How close is Norfolk to tier 1?

Castle Meadow leading to Red Lion Street, Norwich. Picture: ANTONY KELLY

How close is Norfolk to tier 1? Pictured: Castle Meadow leading to Red Lion Street, Norwich. - Credit: Antony Kelly

Norfolk is preparing to enter into tier 2 when lockdown ends, but hopes have been raised the county could move up a tier.

According to a graph published by Public Health England, Norfolk is not far from the threshold of tier 1.

Suffolk, meanwhile, is the area most likely to join Cornwall, Isle of Wight and Isles of Scilly in the top tier next.

The government has said tiers will be reviewed every 14 days, while overall restrictions will run to the end of March.

It considers several factors, including strain on hospitals and coronavirus rates among over 60s, when deciding an area's tier.

Here are the figures for Norfolk in the key areas that determine a tier rating.


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Infection rates

The most recent figures from Public Health England show that overall, Norfolk’s infection rate is falling.  

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The numbers, from November 19 to November 26 put the county’s rate at 90.4 cases per 100,000 people. That rate has been decreasing since November 13, when it peaked at 149.5.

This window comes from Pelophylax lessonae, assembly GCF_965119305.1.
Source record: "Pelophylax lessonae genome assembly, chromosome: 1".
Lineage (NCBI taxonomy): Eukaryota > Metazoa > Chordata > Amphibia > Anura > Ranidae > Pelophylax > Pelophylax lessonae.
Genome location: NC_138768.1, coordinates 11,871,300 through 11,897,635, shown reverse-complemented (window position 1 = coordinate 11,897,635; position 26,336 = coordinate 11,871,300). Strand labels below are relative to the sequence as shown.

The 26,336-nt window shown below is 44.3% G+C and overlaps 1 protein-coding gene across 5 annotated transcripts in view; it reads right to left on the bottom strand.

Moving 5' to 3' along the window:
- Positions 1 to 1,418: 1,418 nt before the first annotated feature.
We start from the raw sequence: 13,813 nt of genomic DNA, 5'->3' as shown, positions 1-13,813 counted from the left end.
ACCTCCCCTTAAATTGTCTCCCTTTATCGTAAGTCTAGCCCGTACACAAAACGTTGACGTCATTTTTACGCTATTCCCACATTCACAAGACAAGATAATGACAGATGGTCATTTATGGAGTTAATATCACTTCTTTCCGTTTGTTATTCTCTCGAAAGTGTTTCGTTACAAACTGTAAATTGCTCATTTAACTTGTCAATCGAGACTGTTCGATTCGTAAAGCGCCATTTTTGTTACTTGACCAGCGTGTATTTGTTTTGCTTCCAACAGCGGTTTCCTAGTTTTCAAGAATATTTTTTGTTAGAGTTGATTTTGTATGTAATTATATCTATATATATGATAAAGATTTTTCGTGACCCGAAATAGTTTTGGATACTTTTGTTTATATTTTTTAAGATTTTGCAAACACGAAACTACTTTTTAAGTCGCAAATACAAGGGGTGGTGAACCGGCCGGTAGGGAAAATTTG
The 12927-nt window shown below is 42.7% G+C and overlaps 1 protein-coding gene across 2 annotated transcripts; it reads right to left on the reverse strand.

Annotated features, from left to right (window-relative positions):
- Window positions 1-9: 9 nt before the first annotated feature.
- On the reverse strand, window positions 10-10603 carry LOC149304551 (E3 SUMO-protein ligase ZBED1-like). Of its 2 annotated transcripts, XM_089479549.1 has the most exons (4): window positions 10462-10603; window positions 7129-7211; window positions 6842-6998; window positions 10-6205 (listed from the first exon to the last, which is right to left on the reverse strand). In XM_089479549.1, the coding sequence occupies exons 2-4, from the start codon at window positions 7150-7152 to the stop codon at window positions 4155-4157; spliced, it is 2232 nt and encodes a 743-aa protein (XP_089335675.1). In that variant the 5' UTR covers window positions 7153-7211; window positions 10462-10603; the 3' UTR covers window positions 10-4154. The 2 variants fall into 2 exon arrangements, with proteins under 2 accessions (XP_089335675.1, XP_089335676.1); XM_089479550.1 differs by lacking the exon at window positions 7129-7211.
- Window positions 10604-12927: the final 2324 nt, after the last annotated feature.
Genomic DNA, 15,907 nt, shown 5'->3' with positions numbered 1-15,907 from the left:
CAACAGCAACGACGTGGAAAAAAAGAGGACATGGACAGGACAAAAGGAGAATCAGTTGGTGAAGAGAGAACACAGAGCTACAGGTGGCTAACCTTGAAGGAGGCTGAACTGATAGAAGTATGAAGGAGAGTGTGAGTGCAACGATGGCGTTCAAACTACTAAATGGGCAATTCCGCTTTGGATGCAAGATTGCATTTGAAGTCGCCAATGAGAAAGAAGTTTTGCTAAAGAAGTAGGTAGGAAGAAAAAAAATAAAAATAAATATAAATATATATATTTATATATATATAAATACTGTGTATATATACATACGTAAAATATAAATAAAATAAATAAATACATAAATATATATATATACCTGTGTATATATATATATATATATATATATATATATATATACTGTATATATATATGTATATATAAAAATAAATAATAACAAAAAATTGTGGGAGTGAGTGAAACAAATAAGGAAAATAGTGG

Not only is the infection rate falling, but it is far lower than the English average of 161.4 per 100,000.

Over 60s

The latest test and trace data up to the week ending November 18 shows 4.2pc of people over the age of 60 who took a test in Norfolk returned a positive result. That compares to 5.0pc of all people who took a test in the same period.

Although Norfolk’s percentages are behind the national trend, they have been growing since the first week of October, when only 0.8pc of over-60s were testing positive, and 1.8pc of all age groups.

Hospitals  

NHS England data shows there were 126 patients with coronavirus in hospital beds at the Norfolk and Norwich University Hospital, James Paget University Hospital and Queen Elizabeth Hospital as of last Tuesday (November 24).

Although the numbers are smaller than the other areas the amount of people in beds with the virus has been rising steadily in the east of England since September.  

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